Developers want a way to baby
sit a big relational
database with a web
based user interface.

Chapter 5

Rules of the Game


Must have a virtual machine for:

Security, portability, extensibility, interoperability

Internet Focus

The internet has two interfaces, for people and machines.

The next language should build better interfaces more easily, using a
component model.

It should deal with XML productively and efficiently.

Enterprise Integration

The next language will should interoperate with the existing code

Database Integration

The language should access relational data in a natural, productive

Transactions and Security

Needs to integrate with existing enterprise security frameworks.

Generating Buzz

Technically superior languages have failed because they didn’t
generate buzz.

Walter Bright’s D is probably superior to C++, but it’s generating little
interest among the developer community.

Without buzz there is no community

Now is a good time for a new language:

Open source software makes it easier for smaller companies to
become a force by virtue of numbers.

Web services and other protocols make it easier to interoperate
between languages.

A JVM (or CLR) can support other languages.

But generating buzz is more art than science, and perhaps
more luck than art.

Necessary Ingredients


Someone has to pay the check, and superior productivity makes that likely.


New language needs to grab new users quickly to prosper.

You should be able to get started quickly, and solve a problem that is important to you

C was approachable because you could solve low
level problems with a high
level language.

C++ was approachable because you could add C++ features to C, as you
needed them.

Java was approachable because the syntax was familiar and it had a clear path
to internet applications.

The killer App

A language needs an active community to prosper.

A killer application can quickly draw new users.

Applets and servlets did that for Java.

Language Features

Dynamic typing

Static typing promotes safety through compile
time checks, at the cost of productivity.

Dynamically typed languages are easier to explore and build prototypes.

Code blocks

Code blocks are anonymous functions that are used to quickly assemble callbacks, provide
thread processing, and do repetitive operations on databases and collections.

They’re useful anywhere you need a “once
only” small function, and that’s lots of places.

They also reduce the remoteness factor.

The function body is defined right where it is used.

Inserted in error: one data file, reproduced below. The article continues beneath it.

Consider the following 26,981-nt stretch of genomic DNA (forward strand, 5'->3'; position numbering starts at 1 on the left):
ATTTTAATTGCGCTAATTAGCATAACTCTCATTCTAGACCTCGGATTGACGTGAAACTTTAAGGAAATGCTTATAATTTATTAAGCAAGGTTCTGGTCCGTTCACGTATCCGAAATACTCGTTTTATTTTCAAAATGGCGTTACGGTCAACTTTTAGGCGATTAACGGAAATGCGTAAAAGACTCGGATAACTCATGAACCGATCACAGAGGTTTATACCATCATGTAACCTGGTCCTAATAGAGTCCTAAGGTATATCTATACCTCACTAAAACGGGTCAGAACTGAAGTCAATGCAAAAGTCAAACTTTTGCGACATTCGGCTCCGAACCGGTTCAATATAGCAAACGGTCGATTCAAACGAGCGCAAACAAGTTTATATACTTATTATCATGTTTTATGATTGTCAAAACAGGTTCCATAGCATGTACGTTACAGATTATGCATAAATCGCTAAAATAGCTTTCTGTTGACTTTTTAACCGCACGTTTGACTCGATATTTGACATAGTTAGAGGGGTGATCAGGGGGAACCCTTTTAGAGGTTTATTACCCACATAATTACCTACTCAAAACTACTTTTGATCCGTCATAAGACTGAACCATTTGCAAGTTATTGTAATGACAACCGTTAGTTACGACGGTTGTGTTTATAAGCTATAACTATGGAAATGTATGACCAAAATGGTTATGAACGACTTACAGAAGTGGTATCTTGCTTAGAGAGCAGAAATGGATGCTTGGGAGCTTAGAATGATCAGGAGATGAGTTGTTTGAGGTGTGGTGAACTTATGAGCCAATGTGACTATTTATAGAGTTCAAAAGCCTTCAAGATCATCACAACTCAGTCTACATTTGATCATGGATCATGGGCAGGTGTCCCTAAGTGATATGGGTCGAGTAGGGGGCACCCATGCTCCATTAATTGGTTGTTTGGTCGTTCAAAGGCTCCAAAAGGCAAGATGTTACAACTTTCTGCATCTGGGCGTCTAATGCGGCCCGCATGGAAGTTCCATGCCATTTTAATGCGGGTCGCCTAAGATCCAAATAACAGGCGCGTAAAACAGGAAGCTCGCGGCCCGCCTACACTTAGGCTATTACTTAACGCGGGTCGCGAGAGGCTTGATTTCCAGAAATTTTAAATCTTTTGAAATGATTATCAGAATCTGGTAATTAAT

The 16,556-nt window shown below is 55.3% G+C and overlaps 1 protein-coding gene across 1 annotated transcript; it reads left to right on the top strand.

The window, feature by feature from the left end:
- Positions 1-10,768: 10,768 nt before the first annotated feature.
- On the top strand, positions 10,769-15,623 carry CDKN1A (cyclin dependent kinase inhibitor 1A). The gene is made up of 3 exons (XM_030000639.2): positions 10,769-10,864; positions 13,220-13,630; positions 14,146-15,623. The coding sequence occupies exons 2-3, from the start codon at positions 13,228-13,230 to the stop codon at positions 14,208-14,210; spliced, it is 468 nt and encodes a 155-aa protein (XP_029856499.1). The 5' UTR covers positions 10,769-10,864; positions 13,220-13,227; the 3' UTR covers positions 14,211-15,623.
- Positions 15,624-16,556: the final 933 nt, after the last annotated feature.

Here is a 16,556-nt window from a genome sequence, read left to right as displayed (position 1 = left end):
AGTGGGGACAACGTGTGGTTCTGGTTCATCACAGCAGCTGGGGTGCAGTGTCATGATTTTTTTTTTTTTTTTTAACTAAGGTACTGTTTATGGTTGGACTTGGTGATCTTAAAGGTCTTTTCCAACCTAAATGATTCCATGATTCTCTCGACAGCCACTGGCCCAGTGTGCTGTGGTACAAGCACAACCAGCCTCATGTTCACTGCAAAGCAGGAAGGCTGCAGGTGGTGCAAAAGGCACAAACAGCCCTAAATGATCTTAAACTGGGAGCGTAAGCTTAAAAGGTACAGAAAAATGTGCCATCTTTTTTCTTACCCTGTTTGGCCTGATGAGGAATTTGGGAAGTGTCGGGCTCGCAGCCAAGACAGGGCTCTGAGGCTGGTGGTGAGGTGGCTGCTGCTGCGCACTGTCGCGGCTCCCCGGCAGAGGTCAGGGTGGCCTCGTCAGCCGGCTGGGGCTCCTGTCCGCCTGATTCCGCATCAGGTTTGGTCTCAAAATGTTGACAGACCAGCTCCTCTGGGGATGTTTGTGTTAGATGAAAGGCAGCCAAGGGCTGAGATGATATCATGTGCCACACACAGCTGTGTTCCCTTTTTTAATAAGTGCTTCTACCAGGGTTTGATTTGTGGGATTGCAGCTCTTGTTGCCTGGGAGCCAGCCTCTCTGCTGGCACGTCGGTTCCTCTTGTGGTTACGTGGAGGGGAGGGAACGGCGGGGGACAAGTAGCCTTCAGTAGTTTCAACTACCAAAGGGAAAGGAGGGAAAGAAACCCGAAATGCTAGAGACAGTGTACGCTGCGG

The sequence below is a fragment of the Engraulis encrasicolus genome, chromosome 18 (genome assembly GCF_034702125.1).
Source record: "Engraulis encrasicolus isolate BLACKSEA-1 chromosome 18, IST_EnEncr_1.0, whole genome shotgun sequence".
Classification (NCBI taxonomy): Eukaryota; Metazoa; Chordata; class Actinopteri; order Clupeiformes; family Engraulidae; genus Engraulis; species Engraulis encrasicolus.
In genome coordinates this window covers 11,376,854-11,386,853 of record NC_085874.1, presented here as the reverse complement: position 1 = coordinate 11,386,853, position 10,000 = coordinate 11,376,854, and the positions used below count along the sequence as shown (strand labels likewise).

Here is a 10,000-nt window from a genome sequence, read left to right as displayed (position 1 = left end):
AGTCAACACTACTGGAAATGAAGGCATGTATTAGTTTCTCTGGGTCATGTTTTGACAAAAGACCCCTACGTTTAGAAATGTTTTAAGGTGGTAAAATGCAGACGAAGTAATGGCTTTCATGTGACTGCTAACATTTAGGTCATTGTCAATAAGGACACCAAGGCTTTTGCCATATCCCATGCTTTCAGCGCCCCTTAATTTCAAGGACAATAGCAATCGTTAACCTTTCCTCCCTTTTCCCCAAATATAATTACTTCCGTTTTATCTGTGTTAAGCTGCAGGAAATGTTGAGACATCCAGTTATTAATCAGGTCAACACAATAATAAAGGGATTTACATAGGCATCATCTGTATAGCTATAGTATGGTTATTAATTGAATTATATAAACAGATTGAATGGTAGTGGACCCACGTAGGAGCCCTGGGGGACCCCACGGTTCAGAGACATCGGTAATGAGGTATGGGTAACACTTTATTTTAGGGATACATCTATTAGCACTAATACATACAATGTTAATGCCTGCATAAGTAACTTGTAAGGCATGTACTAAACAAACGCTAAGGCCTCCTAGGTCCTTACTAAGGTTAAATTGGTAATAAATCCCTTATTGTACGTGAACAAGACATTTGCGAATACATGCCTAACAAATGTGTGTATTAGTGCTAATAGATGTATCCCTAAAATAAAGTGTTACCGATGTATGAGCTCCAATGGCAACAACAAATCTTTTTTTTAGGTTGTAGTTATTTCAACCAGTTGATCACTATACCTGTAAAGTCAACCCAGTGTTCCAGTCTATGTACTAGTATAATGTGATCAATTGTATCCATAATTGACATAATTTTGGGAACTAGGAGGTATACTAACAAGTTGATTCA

Saved stackframe hierarchies that can be re
applied to go back to a prior state.

Proported to be very useful for supporting backtracking in the stateless web model.

Rapid feedback

Reduce the time between making a change and seeing the result.

The interpreted languages Smalltalk, Lisp, Perl, Ruby, and VB 6.0 all have rapid feedback
and are very productive languages.

More Language Features

User Interface Focus

“User interface focus demands more than Java has to give”.

Dynamic Class Model

A Java successor should be much more dynamic and reflexive.

Java’s reflection API is verbose, partly because of the distinction between primitives
and user types.

It has to deal differently with primitives, arrays, and classes.

Tate gives two examples where a dozen lines of Java code are replaced with
one or two lines of Ruby code.

With Ruby “you can also change classes, at runtime, on the fly. You can
change a method on an object and leave the class untouched. Also,
interceptions are childs play”.

Sound Foundations

The next language should be object oriented and purer than Java.

Here, the author means that primitives are first class objects.

Consistency is important.

Languages with consistent naming and behavior are far easier to learn.

Potential Suitors


Productive scripting language

Write only language with cryptic syntax


A successful dynamic programming language, close to Ruby in syntax and power and
supports the specified features.

Syntax depends too much on white space.

Has weak web development tools.


Object oriented dynamic language, created in Japan, and just now becoming popular in US

Beautiful syntax that stays out of your way.

Highly dynamic

Educated core of Ruby community works hard to produce clean, simple APIs.

Has strong web frameworks, good support for XML and web services.

Ruby has a couple of high profile frameworks, like Ruby on Rails.